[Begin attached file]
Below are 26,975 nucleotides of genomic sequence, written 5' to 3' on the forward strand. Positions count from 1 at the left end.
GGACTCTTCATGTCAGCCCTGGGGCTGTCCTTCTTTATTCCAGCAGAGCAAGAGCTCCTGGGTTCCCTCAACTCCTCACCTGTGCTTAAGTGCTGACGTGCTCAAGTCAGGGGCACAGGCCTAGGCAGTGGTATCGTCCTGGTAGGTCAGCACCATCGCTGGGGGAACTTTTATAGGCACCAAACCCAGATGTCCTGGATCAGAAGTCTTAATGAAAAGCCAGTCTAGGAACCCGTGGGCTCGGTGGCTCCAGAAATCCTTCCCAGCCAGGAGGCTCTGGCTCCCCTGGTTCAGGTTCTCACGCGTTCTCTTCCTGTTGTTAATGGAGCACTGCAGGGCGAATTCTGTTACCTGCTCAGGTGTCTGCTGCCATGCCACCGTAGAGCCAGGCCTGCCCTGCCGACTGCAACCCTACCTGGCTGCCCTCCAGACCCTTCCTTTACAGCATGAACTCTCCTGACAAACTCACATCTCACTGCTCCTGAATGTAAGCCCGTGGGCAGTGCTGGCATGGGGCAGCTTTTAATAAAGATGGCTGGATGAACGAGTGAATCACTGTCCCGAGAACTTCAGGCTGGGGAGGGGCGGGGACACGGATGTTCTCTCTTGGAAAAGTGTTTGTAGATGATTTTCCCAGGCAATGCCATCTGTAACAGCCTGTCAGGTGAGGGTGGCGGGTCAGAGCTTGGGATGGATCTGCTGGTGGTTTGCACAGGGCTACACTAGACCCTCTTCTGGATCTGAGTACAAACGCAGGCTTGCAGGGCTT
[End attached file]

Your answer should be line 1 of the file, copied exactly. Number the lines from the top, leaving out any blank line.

Below are 26,975 nucleotides of genomic sequence, written 5' to 3' on the forward strand. Positions count from 1 at the left end.